Summer rains helped duck hunters as drought conditions return to Georgia

By David Pendered

Georgia’s rainfall continues to swing sharply. Just as Georgia wildlife officials said rainfall this year created good hunting conditions for the duck season that opened Saturday, federal weather forecasters said drought conditions are looming.

duck hunting

Duck hunting is a big industry in Georgia. At the Pine Hill Plantation, southwest of Bainbridge, a 45-minute duck hunt can be added at a minimum of $700 for a group of four, who have paid a total of $6,600 a day to hunt quail. Credit: pinehillplantation.com

The good news for bird hunters came Nov. 17 from the Georgia Department of Natural Resources.

“Duck and goose hunters should have no problems this year finding hunting spots that have water and provide habitat for migratory ducks and geese,” Greg Balkcom, a state waterfowl biologist said in a statement.

That’s because the wetlands and ponds that attract ducks were filled with rainfall earlier this year.

“Last year many of the managed wetlands that provide habitat for migrating and wintering waterfowl on state-operated Wildlife Management Areas were dry,” Balkcom said. “But this year conditions are much better due to summer rains and fall hurricanes. [State]-managed impoundments are flooded or near full, with good food production.”

Meanwhile, the lack of rain across the state prompted federal forecasters to display a drought map on their YouTube video, the first time that map has appeared in some time.

“It looks like this graphic is going to become a mainstay,” Todd Hamill, a service coordination hydrologist with the National Weather Service’s Southeast River Forecast Center said on camera.

drought graphic, released 11:16:17

Drought conditions reappeared this month in Georgia. Credit: droughtmonitor.unl.edu

That’s because recent rainfall has been below normal, Hamill said.

“Much of the Southeast is below normal for this time of year,” Hamill said. “Drought is starting to creep into the area. Rainfall in the top of the Savannah basin hasn’t been as helpful as we’d have liked, to build the reservoirs, because of the timinig of the rainfall. Hopefully, in December and January we might see improvement.”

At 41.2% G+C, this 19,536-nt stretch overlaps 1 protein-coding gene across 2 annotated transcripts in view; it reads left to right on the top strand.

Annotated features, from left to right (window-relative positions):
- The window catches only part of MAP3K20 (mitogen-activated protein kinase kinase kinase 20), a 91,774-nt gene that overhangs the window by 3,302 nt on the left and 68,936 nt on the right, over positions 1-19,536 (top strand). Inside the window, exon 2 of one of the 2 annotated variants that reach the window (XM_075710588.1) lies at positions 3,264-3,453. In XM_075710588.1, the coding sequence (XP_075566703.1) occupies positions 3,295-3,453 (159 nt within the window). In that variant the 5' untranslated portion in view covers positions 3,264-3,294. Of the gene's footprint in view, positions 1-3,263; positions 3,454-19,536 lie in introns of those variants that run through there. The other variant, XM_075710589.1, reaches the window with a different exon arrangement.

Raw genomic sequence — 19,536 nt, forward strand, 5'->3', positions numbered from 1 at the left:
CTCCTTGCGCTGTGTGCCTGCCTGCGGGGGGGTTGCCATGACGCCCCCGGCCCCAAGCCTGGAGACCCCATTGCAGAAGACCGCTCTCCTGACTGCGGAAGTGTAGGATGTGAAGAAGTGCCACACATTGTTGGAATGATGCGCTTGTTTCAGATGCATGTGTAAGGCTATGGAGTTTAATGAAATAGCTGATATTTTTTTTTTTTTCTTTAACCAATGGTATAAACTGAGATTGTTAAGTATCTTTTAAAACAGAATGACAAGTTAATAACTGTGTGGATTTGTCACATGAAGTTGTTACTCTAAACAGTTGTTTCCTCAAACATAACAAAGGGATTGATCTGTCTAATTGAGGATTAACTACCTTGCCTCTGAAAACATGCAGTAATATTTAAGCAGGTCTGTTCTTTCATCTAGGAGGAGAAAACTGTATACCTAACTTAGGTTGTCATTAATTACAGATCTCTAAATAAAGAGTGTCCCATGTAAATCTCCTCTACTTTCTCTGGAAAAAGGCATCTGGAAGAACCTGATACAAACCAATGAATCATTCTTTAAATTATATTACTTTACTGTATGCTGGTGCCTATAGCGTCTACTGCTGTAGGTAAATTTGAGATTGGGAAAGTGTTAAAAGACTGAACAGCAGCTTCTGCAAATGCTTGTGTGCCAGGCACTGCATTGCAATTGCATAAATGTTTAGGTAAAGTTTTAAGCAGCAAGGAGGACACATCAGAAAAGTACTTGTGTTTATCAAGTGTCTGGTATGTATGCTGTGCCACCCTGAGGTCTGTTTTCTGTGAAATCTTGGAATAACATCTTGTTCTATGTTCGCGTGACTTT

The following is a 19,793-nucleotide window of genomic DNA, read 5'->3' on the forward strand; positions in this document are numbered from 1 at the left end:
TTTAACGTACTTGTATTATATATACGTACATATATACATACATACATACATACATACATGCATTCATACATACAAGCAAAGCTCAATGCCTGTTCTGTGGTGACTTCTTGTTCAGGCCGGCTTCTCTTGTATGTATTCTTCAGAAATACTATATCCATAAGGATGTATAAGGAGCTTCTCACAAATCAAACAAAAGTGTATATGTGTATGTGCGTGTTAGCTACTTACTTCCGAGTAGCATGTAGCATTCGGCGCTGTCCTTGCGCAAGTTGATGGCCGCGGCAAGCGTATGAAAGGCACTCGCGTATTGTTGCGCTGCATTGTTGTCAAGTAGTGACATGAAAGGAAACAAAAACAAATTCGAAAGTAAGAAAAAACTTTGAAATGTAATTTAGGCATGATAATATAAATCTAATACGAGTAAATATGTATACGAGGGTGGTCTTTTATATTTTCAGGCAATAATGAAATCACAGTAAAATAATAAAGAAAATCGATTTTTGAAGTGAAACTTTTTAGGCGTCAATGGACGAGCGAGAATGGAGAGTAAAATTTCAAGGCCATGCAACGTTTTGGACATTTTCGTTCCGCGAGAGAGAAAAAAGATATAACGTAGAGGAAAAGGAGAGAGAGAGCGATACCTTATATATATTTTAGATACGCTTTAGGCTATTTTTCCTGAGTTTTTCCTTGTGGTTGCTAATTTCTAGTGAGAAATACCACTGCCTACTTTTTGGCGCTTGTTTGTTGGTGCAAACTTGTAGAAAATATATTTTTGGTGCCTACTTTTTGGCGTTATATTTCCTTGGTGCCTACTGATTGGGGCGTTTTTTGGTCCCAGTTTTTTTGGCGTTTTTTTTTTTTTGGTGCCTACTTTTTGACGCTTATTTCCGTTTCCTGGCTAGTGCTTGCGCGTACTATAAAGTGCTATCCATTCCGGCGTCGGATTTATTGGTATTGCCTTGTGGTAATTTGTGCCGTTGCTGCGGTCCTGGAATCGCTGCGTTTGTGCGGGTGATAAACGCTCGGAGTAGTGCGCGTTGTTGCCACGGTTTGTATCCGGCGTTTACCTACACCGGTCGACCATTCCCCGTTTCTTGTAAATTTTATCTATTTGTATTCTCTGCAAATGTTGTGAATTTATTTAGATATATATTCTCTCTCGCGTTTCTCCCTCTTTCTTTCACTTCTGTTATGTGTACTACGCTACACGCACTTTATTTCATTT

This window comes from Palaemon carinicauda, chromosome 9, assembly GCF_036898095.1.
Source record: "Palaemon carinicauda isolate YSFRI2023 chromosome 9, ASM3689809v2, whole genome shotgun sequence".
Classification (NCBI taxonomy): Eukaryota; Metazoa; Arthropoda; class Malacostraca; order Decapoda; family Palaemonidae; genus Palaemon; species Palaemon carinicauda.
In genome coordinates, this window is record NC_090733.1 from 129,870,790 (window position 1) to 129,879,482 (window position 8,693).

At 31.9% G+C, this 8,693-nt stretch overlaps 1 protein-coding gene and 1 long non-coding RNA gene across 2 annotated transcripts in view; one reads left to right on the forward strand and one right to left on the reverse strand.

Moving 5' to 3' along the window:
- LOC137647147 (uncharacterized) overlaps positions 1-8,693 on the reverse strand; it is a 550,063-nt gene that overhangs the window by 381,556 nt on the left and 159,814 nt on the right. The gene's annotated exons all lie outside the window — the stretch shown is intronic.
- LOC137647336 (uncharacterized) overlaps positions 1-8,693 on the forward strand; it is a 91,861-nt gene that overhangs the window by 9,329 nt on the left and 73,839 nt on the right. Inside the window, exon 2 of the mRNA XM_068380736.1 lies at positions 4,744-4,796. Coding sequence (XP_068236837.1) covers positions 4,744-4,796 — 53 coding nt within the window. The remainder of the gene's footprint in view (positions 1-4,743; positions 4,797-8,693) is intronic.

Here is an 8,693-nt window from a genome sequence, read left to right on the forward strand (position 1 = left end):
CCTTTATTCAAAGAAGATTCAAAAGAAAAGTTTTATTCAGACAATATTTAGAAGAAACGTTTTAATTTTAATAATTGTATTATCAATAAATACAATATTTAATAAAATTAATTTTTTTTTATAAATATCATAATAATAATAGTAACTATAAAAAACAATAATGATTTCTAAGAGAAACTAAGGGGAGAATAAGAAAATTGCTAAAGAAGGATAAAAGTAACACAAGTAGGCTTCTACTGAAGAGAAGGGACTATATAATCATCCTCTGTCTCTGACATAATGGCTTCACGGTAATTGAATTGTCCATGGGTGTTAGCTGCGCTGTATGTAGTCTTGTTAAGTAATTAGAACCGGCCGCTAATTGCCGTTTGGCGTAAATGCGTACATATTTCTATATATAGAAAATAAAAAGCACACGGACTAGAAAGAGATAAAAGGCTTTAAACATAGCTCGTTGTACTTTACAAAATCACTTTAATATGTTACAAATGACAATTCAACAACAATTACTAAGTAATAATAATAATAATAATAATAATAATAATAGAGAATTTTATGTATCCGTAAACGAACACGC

Chris Schaffer, a senior hydrometerologist and Hamill’s partner on the video, observed that the prediction isn’t for a total lack of rainfall. Rather, the forecast is that chances for above-average rainfall have diminished.

Schaffer said the rainy season in the Southeast is from December through March, and that’s when reservoirs and other water bodies get most of the water necessary to be refilled to normal pool levels.

At Lake Lanier, the water level Monday afternoon was reported at 1,065.62 feet above sea level. That’s 5.38 below the full pool of 1,071. The lake is about 4.5 feet higher than at this time last year, and 6 feet lower than at this time in 2015, according to a report by lanier.uslakes.info.

Lake Lanier is a bellwether for water levels in North Georgia.

duck retrieval

Summer rains and hurricanes helped fill wetlands and ponds where this duck hunter awaited his target. Credit: youtube.com

The U.S. Drought Monitor also is warning of abnormally dry weather patterns across the Southeast. From a report released Nov. 14, the latest available, the monitor reports:

  • “With 30- and 60-day precipitation shortfalls steadily increasing, broad [abnormally dry] expansion was introduced across much of the southern half of Georgia….
  • “More modest expansion of moderate drought affected Georgia, both near the central South Carolina border and in southwestern parts of the state. Little or no rain fell during the past month in parts of northern Florida and southern Georgia, and totals for the past 60 days are near or below half of normal in most of the dry areas.”

David Pendered, Managing Editor, is an Atlanta journalist with more than 30 years experience reporting on the region’s urban affairs, from Atlanta City Hall to the state Capitol. Since 2008, he has written for print and digital publications, and advised on media and governmental affairs. Previously, he spent more than 26 years with The Atlanta Journal-Constitution and won awards for his coverage of schools and urban development. David graduated from North Carolina State University and was a Western Knight Center Fellow. David was born in Pennsylvania, grew up in North Carolina and is married to a fifth-generation Atlantan.

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